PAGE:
Emergency vet Susana praised for resuscitating Heidi
Meet Heidi, the miracle dog who came back from the dead.
Loveable husky Heidi collapsed at home and her heart stopped on the way to our pet emergency clinic.
But, against all the odds, our vet brought her back to life — performing CPR as she lay lifeless in a car, her body rigid, her pupils dilated.
And now, remarkably, 12-year-old Heidi has made a full recovery.
The drama began when Heidi took unwell at home on Mother’s Day and slumped to the floor, gasping for breath and unable to move.
Heidi was still breathing when owner Rachel Armstrong set off for our clinic in Hull — a drive of just 10 minutes.
But by the time she arrived the much-loved pet had no pulse and her breathing had stopped.
After Rachel shouted desperately for help, our principal vet Susana Jauregui came rushing out of our clinic.
Wearing her full PPE kit, Susana went to the car Heidi had arrived in and carried out three sets of emergency compressions, pushing down with her hands on Heidi’s chest to try and get her heart restarted.
After each set, and with distraught Rachel getting more and more distressed, there was still no heartbeat to be detected.
But determined not to give up, Susana, crouching in the car boot, tried again, and this time it worked.
Susana detected a heartbeat — faint, weak, but a heartbeat nonetheless.
Then she climbed out of the car and, helped by veterinary nurse Emer Holtby, Susana scooped Heidi, who weighs 32kg, into her arms.
Aided by Emer, Susana carried Heidi into our pet emergency clinic past a crowd of well-wishers who had gathered in the street to see what was going on.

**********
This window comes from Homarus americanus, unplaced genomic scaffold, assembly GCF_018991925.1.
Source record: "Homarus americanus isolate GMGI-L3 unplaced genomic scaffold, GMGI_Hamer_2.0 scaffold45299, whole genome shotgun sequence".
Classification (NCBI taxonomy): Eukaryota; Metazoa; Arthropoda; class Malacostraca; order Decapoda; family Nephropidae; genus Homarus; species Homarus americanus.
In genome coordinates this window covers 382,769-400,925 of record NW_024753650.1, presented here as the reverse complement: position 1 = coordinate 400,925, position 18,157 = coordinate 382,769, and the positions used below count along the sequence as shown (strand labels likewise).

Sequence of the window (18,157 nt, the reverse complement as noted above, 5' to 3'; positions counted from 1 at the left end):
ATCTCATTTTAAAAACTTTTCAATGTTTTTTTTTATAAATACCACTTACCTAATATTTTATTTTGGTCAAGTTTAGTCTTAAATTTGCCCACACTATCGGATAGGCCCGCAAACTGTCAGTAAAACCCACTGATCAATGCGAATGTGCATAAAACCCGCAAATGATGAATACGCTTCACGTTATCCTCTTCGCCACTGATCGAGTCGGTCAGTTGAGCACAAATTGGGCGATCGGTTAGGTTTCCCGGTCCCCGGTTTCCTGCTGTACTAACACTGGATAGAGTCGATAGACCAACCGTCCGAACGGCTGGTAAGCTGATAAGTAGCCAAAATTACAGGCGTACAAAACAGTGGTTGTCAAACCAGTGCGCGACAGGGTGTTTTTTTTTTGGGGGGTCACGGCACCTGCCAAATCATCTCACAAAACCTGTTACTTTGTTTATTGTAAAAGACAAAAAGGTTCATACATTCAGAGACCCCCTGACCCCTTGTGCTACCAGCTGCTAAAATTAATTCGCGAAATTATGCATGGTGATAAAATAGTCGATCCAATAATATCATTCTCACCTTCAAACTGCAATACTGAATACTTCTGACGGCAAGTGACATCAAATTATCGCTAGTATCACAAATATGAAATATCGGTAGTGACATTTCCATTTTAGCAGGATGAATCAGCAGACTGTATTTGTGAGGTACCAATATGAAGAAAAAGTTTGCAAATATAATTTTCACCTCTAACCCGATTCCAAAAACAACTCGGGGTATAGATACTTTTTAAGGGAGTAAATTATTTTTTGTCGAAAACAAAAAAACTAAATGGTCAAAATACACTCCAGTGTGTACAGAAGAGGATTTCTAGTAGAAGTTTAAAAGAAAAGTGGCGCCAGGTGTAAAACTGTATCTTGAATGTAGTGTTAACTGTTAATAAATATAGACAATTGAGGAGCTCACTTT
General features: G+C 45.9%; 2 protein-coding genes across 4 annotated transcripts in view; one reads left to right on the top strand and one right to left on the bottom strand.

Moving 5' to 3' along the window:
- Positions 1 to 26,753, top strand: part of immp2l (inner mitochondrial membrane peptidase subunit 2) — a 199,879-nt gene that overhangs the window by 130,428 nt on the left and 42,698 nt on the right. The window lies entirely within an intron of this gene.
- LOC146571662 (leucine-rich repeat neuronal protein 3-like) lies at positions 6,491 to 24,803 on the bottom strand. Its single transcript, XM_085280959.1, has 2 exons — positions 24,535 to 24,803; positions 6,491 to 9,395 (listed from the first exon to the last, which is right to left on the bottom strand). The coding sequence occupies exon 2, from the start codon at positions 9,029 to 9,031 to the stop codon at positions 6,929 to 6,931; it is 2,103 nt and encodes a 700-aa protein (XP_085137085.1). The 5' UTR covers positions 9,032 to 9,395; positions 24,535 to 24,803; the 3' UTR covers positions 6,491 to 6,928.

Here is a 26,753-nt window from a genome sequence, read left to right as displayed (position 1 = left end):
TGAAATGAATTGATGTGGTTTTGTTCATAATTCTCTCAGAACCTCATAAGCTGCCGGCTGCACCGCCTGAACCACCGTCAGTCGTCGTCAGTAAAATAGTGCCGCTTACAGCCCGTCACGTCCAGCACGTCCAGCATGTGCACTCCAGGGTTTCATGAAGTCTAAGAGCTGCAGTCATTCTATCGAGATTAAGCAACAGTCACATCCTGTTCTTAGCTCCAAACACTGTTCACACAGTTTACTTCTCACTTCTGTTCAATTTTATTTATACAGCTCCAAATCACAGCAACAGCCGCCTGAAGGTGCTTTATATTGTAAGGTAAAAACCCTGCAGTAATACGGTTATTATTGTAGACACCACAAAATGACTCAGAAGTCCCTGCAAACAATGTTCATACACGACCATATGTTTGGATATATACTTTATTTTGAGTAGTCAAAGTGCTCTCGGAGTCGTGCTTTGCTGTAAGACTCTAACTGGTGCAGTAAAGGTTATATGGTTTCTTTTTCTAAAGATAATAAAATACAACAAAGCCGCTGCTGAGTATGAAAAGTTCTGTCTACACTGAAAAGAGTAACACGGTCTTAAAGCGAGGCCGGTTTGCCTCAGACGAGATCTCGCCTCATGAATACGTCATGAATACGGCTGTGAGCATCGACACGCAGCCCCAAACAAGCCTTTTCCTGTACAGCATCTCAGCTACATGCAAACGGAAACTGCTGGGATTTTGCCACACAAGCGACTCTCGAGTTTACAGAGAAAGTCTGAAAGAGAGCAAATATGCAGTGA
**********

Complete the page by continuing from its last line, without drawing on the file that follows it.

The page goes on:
Susana said: “Once we got Heidi into the clinic, we placed a tube, connected to an oxygen machine, into her windpipe to get air to her vital organs.
“Then we gave her one more round of compressions. We finally obtained a more spontaneous heartbeat, and Heidi began breathing as well.
“Next we administered fluids and ran some tests.
“We identified it was very likely hypocalcaemia that had caused her cardiac arrest. Hypocalcaemia is a calcium deficiency, sometimes caused by gland failure, which can lead to tremors or collapse.
“We gave her calcium and after being on oxygen for an hour she started to regain consciousness.”
Susana and Emer kept Heidi under observation overnight and the next morning, with Heidi’s condition slowly improving, she was transferred to her daytime practice for further tests before being declared well enough to go home.
Rachel said: “I can honestly say this was the longest 24 hours of my life.
“This all happened on Mother’s Day — my first Mother’s Day with my little girl Hannah — and I was stood outside the clinic in floods of tears while Susana tried to start Heidi’s heart.
“I’ve had Heidi since she was four when I adopted her from the Siberian Husky Welfare Association and the fact she’s a rescue dog makes me care about her even more.
“The thought of losing her is just too heartbreaking to bear.
“I never thought I would be able to have kids — so until Hannah came along Heidi was my baby.
“And now Hannah’s here, Heidi watches over her like she’s her protector. It’s like the two of them have a got bond together.
“I was warned there was a high chance of possible brain damage to Heidi because her brain had been without oxygen – but luckily that’s not happened.
“We’re still not totally sure what caused Heidi’s collapse in the first place and she’s still due to have some more tests.
“But the main thing is that she’s totally fine and that’s because of Susana, who did such an amazing job bringing Heidi back to life.
“Thank you Susana, if it wasn’t for you, Heidi wouldn’t be here today.”
Susana said: “We’re so pleased Heidi has recovered totally from her ordeal. It was one of the most dramatic days of my career — and it’s not a day I’m going to forget in a hurry.“
All of Vets Now’s premises always have a vet and vet nurse on site.
We also offer an online video consultation service to make professional veterinary advice more easily available.
While the service is not suitable for life-threatening emergencies, like Heidi’s, our experienced vets are available to discuss any worries or concerns you might have.
If your pet needs an in-person follow-up appointment at any vet practice, Vets Now will refund the online consultation fee, so you never pay twice.